From James Monroe
Richmond 16. Decr. 1800.
I shod. have written you on friday but had nothing to communicate, nor indeed have I at present, unless the equal & unanimous vote of So. Carolina for Mr. Jefferson & Burr be so. It is understood that No. C. voted as we always heard she wod. that is 8. for J. & B. 4. for A. & P.; of Georgia, Tenessee & Kentuckey we know nothing, nor do we of the Eastern States. I think it probable the vote for Mr. J. & B. will be equal. Colo. Newton of Norfolk calld to ask our opinion the day you left town, on the propriety of instituting a bank of 1.000.000. of dolrs. under the auspices of the State at Richmond, with branches at Norfolk & Stanton or Winchester, the State to subscribe 400.000 dolrs.1 He says the bank at Norfolk overwhelms all not its creatures—that the deposit is 150.000. and that it makes for the UStates a clear profit of 20.000 pr. quarter. He thinks it wod. be of immense utility in many ways considering the UStates have banks, & furnish a fund to purchase arms for the State. Tell me what you think of this. Our best respects to Mrs. Madison. Yr. friend & servt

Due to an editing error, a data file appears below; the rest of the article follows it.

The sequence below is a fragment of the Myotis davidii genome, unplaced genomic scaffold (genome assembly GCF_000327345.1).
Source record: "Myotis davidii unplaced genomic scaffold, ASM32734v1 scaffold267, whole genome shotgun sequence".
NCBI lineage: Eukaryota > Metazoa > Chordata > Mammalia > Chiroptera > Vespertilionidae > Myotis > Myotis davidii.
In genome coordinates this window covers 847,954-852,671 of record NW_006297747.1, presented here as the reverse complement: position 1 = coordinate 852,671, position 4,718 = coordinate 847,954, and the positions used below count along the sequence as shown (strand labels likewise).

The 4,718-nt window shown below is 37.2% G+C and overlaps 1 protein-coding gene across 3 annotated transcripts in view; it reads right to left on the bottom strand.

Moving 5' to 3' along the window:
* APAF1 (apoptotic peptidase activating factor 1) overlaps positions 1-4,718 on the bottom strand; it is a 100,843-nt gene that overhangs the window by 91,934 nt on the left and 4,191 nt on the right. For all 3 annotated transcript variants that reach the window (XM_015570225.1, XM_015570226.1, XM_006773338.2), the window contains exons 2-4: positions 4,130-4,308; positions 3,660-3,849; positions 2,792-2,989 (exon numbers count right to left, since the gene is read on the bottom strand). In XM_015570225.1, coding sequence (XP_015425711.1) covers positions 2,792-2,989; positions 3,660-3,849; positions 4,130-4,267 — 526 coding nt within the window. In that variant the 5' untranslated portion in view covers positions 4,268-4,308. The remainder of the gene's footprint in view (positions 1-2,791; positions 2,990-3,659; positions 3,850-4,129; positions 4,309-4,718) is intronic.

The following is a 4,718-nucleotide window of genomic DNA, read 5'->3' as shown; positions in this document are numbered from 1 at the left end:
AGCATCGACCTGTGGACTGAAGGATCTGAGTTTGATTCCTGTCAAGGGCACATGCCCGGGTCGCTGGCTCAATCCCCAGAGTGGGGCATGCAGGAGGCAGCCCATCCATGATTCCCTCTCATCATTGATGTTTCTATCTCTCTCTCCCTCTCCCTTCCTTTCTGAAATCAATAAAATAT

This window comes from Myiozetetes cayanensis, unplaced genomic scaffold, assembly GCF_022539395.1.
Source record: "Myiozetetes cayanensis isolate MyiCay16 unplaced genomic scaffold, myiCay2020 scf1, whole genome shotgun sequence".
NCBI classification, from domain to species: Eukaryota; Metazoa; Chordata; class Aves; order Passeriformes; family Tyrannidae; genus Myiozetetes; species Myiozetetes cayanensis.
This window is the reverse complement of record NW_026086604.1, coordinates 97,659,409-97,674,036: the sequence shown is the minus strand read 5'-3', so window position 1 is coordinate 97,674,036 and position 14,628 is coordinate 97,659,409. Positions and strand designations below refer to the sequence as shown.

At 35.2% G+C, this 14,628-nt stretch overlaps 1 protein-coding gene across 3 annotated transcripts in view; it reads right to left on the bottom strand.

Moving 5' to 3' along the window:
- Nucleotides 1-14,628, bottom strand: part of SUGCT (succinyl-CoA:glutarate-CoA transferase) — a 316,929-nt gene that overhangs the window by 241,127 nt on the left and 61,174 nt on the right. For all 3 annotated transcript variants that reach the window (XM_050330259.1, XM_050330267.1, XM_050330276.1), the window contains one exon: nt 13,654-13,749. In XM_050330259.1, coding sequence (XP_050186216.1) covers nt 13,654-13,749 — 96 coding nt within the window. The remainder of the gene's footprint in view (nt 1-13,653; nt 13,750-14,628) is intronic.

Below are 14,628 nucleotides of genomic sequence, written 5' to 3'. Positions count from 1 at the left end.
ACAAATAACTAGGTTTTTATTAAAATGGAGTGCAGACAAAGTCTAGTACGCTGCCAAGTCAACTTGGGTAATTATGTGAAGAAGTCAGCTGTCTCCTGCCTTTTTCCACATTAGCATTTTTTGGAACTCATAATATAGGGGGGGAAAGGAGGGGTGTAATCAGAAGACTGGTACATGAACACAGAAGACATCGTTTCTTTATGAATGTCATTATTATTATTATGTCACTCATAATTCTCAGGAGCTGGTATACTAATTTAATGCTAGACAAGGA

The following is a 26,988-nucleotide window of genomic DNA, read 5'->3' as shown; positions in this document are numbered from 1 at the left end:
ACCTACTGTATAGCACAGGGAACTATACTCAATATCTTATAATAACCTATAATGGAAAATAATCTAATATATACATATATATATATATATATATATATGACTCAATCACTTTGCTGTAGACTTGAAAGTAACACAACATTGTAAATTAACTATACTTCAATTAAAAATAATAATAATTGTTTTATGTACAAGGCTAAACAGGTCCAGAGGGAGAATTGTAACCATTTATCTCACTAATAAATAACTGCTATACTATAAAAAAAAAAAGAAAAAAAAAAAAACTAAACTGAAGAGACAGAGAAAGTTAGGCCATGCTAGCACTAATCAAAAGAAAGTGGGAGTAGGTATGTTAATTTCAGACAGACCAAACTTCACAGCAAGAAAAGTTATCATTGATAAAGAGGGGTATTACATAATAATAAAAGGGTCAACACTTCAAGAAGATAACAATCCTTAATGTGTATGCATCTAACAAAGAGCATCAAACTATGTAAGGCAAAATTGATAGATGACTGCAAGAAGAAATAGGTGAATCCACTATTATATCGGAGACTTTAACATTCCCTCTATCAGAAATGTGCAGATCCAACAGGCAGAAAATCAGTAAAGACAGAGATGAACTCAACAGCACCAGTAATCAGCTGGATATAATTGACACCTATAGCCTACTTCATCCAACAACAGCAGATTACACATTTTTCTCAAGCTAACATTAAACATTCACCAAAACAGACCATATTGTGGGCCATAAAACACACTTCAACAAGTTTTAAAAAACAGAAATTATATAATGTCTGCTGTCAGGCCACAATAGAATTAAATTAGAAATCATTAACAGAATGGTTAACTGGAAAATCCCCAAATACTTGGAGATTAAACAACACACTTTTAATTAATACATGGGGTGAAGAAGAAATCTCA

RC (DLC: Rives Collection, Madison Papers).
1. The Bank of Alexandria, chartered in 1792, and the Norfolk branch of the Bank of the United States, established in 1799, were the sole banking facilities in Virginia in 1800. The “project suggested by Col. Newton of a State Bank as an antidote to the partialities of the Natl. Bank,” as JM wrote Monroe on 27 Dec. 1800, was not completed until the opening of the Bank of Virginia in 1804. The bank was a mixed public and private corporation in which one-fifth of the initial capitalization (or $300,000) was reserved for purchase by the state and over which the Virginia legislature exerted partial control. The central bank was in Richmond, with branches in Norfolk, Petersburg, and Fredericksburg. Its first president was Abraham Venable (Charles E. Wynes, “Banking in Virginia, 1789–1820,” Essays in History, 4 : 37–41).